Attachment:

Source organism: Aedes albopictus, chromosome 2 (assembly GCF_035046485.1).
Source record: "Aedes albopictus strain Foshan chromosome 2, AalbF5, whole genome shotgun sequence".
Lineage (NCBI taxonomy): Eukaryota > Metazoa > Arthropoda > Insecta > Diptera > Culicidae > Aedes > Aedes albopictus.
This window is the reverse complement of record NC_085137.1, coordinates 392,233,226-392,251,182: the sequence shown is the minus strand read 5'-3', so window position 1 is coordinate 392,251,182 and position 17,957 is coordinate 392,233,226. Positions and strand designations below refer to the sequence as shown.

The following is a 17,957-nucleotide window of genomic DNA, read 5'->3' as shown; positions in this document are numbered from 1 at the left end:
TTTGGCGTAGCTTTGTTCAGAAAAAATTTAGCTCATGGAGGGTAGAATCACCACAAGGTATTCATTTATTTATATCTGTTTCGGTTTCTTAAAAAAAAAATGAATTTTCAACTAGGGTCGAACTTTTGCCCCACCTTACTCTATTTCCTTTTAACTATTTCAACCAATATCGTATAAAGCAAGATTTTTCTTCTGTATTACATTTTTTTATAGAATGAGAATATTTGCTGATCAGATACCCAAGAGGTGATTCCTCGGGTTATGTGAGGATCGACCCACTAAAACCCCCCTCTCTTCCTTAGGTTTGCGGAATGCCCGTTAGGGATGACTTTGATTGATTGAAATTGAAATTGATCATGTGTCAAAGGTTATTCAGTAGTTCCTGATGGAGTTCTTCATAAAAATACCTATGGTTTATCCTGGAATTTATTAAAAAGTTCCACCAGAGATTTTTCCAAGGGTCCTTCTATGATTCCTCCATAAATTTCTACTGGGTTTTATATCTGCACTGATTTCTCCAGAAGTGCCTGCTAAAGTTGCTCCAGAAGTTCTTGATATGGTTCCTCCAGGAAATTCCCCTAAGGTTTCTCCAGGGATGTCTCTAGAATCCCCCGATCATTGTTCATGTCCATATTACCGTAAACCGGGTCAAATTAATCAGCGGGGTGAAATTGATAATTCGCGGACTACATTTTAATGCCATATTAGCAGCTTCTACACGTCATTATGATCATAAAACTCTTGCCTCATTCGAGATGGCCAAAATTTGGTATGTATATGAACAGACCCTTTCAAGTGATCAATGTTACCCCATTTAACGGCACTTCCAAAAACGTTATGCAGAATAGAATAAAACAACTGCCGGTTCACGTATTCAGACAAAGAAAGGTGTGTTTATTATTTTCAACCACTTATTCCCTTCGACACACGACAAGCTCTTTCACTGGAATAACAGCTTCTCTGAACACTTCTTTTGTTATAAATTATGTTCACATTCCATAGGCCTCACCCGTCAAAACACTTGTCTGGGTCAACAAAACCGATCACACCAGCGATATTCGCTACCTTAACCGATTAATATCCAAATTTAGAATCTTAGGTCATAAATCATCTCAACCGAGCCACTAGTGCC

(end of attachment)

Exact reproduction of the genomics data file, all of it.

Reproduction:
Source organism: Aedes albopictus, chromosome 2 (assembly GCF_035046485.1).
Source record: "Aedes albopictus strain Foshan chromosome 2, AalbF5, whole genome shotgun sequence".
Lineage (NCBI taxonomy): Eukaryota > Metazoa > Arthropoda > Insecta > Diptera > Culicidae > Aedes > Aedes albopictus.
This window is the reverse complement of record NC_085137.1, coordinates 392,233,226-392,251,182: the sequence shown is the minus strand read 5'-3', so window position 1 is coordinate 392,251,182 and position 17,957 is coordinate 392,233,226. Positions and strand designations below refer to the sequence as shown.

The following is a 17,957-nucleotide window of genomic DNA, read 5'->3' as shown; positions in this document are numbered from 1 at the left end:
TTTGGCGTAGCTTTGTTCAGAAAAAATTTAGCTCATGGAGGGTAGAATCACCACAAGGTATTCATTTATTTATATCTGTTTCGGTTTCTTAAAAAAAAAATGAATTTTCAACTAGGGTCGAACTTTTGCCCCACCTTACTCTATTTCCTTTTAACTATTTCAACCAATATCGTATAAAGCAAGATTTTTCTTCTGTATTACATTTTTTTATAGAATGAGAATATTTGCTGATCAGATACCCAAGAGGTGATTCCTCGGGTTATGTGAGGATCGACCCACTAAAACCCCCCTCTCTTCCTTAGGTTTGCGGAATGCCCGTTAGGGATGACTTTGATTGATTGAAATTGAAATTGATCATGTGTCAAAGGTTATTCAGTAGTTCCTGATGGAGTTCTTCATAAAAATACCTATGGTTTATCCTGGAATTTATTAAAAAGTTCCACCAGAGATTTTTCCAAGGGTCCTTCTATGATTCCTCCATAAATTTCTACTGGGTTTTATATCTGCACTGATTTCTCCAGAAGTGCCTGCTAAAGTTGCTCCAGAAGTTCTTGATATGGTTCCTCCAGGAAATTCCCCTAAGGTTTCTCCAGGGATGTCTCTAGAATCCCCCGATCATTGTTCATGTCCATATTACCGTAAACCGGGTCAAATTAATCAGCGGGGTGAAATTGATAATTCGCGGACTACATTTTAATGCCATATTAGCAGCTTCTACACGTCATTATGATCATAAAACTCTTGCCTCATTCGAGATGGCCAAAATTTGGTATGTATATGAACAGACCCTTTCAAGTGATCAATGTTACCCCATTTAACGGCACTTCCAAAAACGTTATGCAGAATAGAATAAAACAACTGCCGGTTCACGTATTCAGACAAAGAAAGGTGTGTTTATTATTTTCAACCACTTATTCCCTTCGACACACGACAAGCTCTTTCACTGGAATAACAGCTTCTCTGAACACTTCTTTTGTTATAAATTATGTTCACATTCCATAGGCCTCACCCGTCAAAACACTTGTCTGGGTCAACAAAACCGATCACACCAGCGATATTCGCTACCTTAACCGATTAATATCCAAATTTAGAATCTTAGGTCATAAATCATCTCAACCGAGCCACTAGTGCC